German Christians

Illustration of German Christians in Naxi Germany.


The designation ‘German Christians’ can refer to either of two related groups – a heretical Christian cult built around anti-Semitism and German nationalism known as “German Christians”, and a political organization important in the rise of Nazism – “The Faith Movement of German Christians” (often called simply “German Christians”) composed of German Christians, and members of “The German Faith Movement”, a new-age type religious cult popular among many Nazi leaders.

The two religious cults had a few beliefs in common – members were pro-Nazi, very anti-Semitic, and both groups rejected the authority of the Old Testament. Those commonalities allowed the short lived union of the two cults to serve Hitler and the Nazi movement. Soon after Hitler’s installation in power, he ordered the unification of all Protestant churches in Germany. Church wide elections were to establish leadership of the new German Protestant ‘Reich’ Church (‘Government’, or ‘National’ Church).

By using both Hitler’s popularity and coercion by the Brown Shirts, the German Christians won almost all leadership positions and began to force the churches away from traditional Christian doctrines igniting the German Church War. The most courageous orthodox Christian believers broke from the new Reich Church and founded the Confessing Church. Eventually, most of the Confessing Churches’ activities were¬† forced underground.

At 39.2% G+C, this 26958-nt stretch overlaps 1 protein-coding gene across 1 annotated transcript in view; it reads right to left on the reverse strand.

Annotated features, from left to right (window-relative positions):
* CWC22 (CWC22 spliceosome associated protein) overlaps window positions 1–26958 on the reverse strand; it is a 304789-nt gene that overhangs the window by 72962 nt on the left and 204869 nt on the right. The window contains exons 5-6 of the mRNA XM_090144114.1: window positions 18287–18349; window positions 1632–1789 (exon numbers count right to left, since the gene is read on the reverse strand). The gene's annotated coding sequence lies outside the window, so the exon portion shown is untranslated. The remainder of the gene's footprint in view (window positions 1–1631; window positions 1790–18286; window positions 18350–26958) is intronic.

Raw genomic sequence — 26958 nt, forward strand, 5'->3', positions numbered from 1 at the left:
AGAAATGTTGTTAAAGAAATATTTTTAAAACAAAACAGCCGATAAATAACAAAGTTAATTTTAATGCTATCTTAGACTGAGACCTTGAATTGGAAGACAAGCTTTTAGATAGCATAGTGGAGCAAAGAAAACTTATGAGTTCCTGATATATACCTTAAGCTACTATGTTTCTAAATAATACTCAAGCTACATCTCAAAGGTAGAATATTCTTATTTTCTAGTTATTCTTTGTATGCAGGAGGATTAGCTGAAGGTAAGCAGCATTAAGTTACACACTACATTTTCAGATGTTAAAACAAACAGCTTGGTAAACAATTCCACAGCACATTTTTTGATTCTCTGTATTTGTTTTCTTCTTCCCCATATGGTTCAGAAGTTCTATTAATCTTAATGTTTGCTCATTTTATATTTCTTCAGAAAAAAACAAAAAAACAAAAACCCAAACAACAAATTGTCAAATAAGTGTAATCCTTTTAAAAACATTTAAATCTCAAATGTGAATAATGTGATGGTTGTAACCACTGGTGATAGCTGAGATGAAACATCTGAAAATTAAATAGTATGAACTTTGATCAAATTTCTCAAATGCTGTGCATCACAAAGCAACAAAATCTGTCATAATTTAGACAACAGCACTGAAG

With the common goal of establishing Nazism accomplished, the theological differences between the old German Christians and the new-age German Faith Movement sect caused a rupture of the Faith Movement of German Christians. The old German Christian wing maintained control of the Reich Church, while the German Faith Movement leadership established what became the defacto religion of the SS leadership; and, in their plans, would someday be forced upon the whole nation, perhaps the whole world.

As German Christians figure prominently in the early days of the Nazi era, they are covered extensively in War Comes To God’s House. Chapter 14 details the creation by Hitler of The Faith Movement of German Christians from the two religious cults. Chapter 15 covers their activity in the early part of the German Church War. And Chapter 16 explores the theology of each group and how their incompatibility with each other, and with orthodox Christianity, led to the downfall of The Faith Movement of German Christians – after it had served Hitler’s purpose in debilitating the German Protestant Church.




That is a question I will leave for you to answer for yourself. In fact, providing people with information to help them make such decisions is the main purpose of War Comes To God’s House.